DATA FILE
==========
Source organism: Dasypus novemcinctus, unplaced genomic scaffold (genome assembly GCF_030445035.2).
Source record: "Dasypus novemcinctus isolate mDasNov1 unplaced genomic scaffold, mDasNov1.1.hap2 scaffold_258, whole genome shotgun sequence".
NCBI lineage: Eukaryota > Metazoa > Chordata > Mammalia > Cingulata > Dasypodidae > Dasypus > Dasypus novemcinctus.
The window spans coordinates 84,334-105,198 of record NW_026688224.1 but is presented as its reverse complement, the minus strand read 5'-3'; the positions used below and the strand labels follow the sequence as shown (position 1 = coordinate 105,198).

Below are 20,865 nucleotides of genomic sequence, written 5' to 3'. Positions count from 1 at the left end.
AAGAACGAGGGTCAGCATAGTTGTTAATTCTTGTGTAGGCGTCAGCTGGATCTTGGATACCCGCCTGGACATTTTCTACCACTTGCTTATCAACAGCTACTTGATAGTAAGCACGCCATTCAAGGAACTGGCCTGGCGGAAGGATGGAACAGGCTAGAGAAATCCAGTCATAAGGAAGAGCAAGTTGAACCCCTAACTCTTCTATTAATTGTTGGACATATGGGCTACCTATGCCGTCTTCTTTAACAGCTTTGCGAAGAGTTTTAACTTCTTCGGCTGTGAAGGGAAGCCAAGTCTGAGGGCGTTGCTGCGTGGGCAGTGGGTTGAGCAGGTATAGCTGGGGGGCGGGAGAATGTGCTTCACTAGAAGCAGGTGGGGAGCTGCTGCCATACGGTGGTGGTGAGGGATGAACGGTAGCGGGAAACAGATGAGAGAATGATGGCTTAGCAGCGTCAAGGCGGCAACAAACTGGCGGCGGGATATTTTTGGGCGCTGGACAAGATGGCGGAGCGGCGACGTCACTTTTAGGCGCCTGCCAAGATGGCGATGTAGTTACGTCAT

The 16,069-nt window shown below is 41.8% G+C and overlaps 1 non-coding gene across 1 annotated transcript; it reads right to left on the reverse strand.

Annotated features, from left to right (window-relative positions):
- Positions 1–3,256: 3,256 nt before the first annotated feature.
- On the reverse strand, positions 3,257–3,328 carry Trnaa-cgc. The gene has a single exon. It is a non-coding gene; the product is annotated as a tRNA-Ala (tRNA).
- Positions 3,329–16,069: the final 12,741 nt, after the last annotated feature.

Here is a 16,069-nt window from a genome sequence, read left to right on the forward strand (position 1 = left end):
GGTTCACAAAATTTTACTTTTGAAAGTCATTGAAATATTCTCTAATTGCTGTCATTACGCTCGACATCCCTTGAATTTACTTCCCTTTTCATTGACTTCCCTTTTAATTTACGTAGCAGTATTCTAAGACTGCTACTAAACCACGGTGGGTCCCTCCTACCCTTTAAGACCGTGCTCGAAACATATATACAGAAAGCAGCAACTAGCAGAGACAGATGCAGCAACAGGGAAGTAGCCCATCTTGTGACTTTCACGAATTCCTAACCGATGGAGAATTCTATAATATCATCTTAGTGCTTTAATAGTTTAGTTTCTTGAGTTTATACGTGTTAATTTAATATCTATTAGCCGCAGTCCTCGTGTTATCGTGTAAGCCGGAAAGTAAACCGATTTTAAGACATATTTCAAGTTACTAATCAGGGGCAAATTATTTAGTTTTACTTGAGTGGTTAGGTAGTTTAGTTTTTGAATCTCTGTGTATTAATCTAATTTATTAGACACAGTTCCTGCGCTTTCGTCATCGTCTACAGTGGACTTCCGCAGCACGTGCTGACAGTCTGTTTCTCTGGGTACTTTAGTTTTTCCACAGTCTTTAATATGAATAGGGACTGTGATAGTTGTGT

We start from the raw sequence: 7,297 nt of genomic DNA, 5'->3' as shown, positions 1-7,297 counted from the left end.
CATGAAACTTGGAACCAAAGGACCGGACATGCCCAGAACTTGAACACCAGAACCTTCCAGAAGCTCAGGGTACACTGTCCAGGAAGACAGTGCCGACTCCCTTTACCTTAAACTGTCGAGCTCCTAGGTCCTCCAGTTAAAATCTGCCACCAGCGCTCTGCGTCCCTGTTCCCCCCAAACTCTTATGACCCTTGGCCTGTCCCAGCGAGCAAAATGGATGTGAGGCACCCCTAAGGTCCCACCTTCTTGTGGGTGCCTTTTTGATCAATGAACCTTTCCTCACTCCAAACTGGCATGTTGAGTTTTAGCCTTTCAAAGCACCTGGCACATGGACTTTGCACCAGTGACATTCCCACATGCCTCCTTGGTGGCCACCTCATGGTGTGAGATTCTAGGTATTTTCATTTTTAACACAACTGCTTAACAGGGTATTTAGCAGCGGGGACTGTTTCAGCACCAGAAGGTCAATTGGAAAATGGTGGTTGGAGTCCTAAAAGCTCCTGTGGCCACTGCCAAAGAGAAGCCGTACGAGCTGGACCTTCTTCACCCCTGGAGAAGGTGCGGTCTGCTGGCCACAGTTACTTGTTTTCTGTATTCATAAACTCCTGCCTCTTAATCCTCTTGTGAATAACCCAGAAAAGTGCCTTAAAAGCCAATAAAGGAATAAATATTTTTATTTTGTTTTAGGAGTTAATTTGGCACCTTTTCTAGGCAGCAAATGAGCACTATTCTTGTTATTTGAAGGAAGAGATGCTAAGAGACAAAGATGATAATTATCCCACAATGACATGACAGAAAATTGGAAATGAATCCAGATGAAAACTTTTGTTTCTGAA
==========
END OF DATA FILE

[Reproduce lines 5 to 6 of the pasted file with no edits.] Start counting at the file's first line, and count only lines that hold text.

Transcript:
Below are 20,865 nucleotides of genomic sequence, written 5' to 3'. Positions count from 1 at the left end.
AAGAACGAGGGTCAGCATAGTTGTTAATTCTTGTGTAGGCGTCAGCTGGATCTTGGATACCCGCCTGGACATTTTCTACCACTTGCTTATCAACAGCTACTTGATAGTAAGCACGCCATTCAAGGAACTGGCCTGGCGGAAGGATGGAACAGGCTAGAGAAATCCAGTCATAAGGAAGAGCAAGTTGAACCCCTAACTCTTCTATTAATTGTTGGACATATGGGCTACCTATGCCGTCTTCTTTAACAGCTTTGCGAAGAGTTTTAACTTCTTCGGCTGTGAAGGGAAGCCAAGTCTGAGGGCGTTGCTGCGTGGGCAGTGGGTTGAGCAGGTATAGCTGGGGGGCGGGAGAATGTGCTTCACTAGAAGCAGGTGGGGAGCTGCTGCCATACGGTGGTGGTGAGGGATGAACGGTAGCGGGAAACAGATGAGAGAATGATGGCTTAGCAGCGTCAAGGCGGCAACAAACTGGCGGCGGGATATTTTTGGGCGCTGGACAAGATGGCGGAGCGGCGACGTCACTTTTAGGCGCCTGCCAAGATGGCGATGTAGTTACGTCAT